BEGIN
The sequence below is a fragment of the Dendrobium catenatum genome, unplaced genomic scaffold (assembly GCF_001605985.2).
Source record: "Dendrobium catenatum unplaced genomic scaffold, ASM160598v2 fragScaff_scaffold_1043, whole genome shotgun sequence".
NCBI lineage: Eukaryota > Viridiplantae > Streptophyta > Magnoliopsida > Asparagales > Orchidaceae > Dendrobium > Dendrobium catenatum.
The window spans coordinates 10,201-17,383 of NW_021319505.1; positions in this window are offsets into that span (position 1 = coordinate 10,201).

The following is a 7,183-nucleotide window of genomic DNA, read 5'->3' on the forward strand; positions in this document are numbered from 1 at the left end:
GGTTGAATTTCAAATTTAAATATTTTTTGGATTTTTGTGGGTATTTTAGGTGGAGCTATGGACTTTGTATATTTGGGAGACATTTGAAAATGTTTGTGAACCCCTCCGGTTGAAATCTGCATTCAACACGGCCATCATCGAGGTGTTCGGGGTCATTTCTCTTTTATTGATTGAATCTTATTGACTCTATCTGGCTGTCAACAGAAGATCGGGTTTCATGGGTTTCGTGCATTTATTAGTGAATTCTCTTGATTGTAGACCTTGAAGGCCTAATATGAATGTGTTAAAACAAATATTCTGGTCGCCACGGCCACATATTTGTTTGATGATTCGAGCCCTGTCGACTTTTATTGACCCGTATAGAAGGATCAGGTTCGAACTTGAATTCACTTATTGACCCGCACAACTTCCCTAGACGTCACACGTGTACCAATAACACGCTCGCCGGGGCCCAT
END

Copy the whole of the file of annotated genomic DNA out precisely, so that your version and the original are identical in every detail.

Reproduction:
The sequence below is a fragment of the Dendrobium catenatum genome, unplaced genomic scaffold (assembly GCF_001605985.2).
Source record: "Dendrobium catenatum unplaced genomic scaffold, ASM160598v2 fragScaff_scaffold_1043, whole genome shotgun sequence".
NCBI lineage: Eukaryota > Viridiplantae > Streptophyta > Magnoliopsida > Asparagales > Orchidaceae > Dendrobium > Dendrobium catenatum.
The window spans coordinates 10,201-17,383 of NW_021319505.1; positions in this window are offsets into that span (position 1 = coordinate 10,201).

The following is a 7,183-nucleotide window of genomic DNA, read 5'->3' on the forward strand; positions in this document are numbered from 1 at the left end:
GGTTGAATTTCAAATTTAAATATTTTTTGGATTTTTGTGGGTATTTTAGGTGGAGCTATGGACTTTGTATATTTGGGAGACATTTGAAAATGTTTGTGAACCCCTCCGGTTGAAATCTGCATTCAACACGGCCATCATCGAGGTGTTCGGGGTCATTTCTCTTTTATTGATTGAATCTTATTGACTCTATCTGGCTGTCAACAGAAGATCGGGTTTCATGGGTTTCGTGCATTTATTAGTGAATTCTCTTGATTGTAGACCTTGAAGGCCTAATATGAATGTGTTAAAACAAATATTCTGGTCGCCACGGCCACATATTTGTTTGATGATTCGAGCCCTGTCGACTTTTATTGACCCGTATAGAAGGATCAGGTTCGAACTTGAATTCACTTATTGACCCGCACAACTTCCCTAGACGTCACACGTGTACCAATAACACGCTCGCCGGGGCCCAT